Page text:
By fashioning Naomi Klein’s nonfiction book The Shock Doctrine into a feature-length documentary, multi-faceted British director Michael Winterbottom streamlines her arguments, and offers a rather compelling explanation of how the confluence of economic theory and secret CIA studies laid the foundation for the Bush administration’s Iraq War battle plan.
The story starts in the ’50s, when economist Milton Friedman puts forth a series of arguments that will eventually form the basis for Thatcher-, Reagan-, and Bush-era economic policies -- namely that the government shouldn’t regulate business in any way whatsoever. At around the same time that Friedman begins to make a name for himself, the CIA conducts secret experiments to test the effects of electroshock and sensory deprivation on human beings. The movie argues that these two events are similar -- where Friedman wanted to shock entire economies, the CIA began to understand how individuals reacted to being in a constant state of shock.
Friedman’s theories are first tested in Chile after a U.S.-backed coup led by Augusto Pinochet overthrows the democratically elected leader Salvador Allende, a period covered in depth by the movie. Winterbottom and company go on to explain how Friedman disciple Margaret Thatcher applied his principles to enact sweeping change in Britain during the ’80s, drumming up a tidal wave of patriotism with the Falkland Islands War.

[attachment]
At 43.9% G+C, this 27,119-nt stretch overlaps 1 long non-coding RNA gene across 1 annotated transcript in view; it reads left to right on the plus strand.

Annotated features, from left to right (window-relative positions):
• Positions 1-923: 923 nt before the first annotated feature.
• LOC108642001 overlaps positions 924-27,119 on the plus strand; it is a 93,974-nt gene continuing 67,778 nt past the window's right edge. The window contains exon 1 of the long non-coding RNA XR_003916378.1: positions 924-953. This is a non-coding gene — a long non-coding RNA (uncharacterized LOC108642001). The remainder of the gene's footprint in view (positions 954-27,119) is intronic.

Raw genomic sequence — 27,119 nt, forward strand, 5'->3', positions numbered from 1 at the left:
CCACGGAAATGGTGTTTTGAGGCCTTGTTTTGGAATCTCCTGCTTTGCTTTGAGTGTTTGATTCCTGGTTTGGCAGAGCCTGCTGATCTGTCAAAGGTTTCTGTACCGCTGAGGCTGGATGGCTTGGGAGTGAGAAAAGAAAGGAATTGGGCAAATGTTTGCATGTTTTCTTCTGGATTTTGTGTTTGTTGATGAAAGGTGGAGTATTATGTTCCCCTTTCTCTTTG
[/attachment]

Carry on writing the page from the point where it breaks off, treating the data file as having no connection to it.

While the film offers a fascinating explanation of recent history, it really gels when highlighting some startling inconsistencies in the rhetoric of many politicians. The primary example of this is the argument that freedom and democracy will bring economic prosperity -- a fact undercut throughout the movie by showing how those policies have shrunk the middle class in every country that’s adopted them. And the final third of the movie -- when we see footage of Iraqi prisoners in Guantanamo being treated exactly like the human guinea pigs in those early CIA experiments -- is a powerful and persuasive piece of activist documentary filmmaking.
While there are many people who just won’t want to listen to what Winterbottom and Klein have to say, The Shock Doctrine will give those who have yet to make up their minds about Bush-era American foreign policy plenty to think about.
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- Released: 2009
- Review: By fashioning Naomi Klein’s nonfiction book The Shock Doctrine into a feature-length documentary, multi-faceted British director Michael Winterbottom streamlines her arguments, and offers a rather compelling explanation of how the confluence of economic th… (more)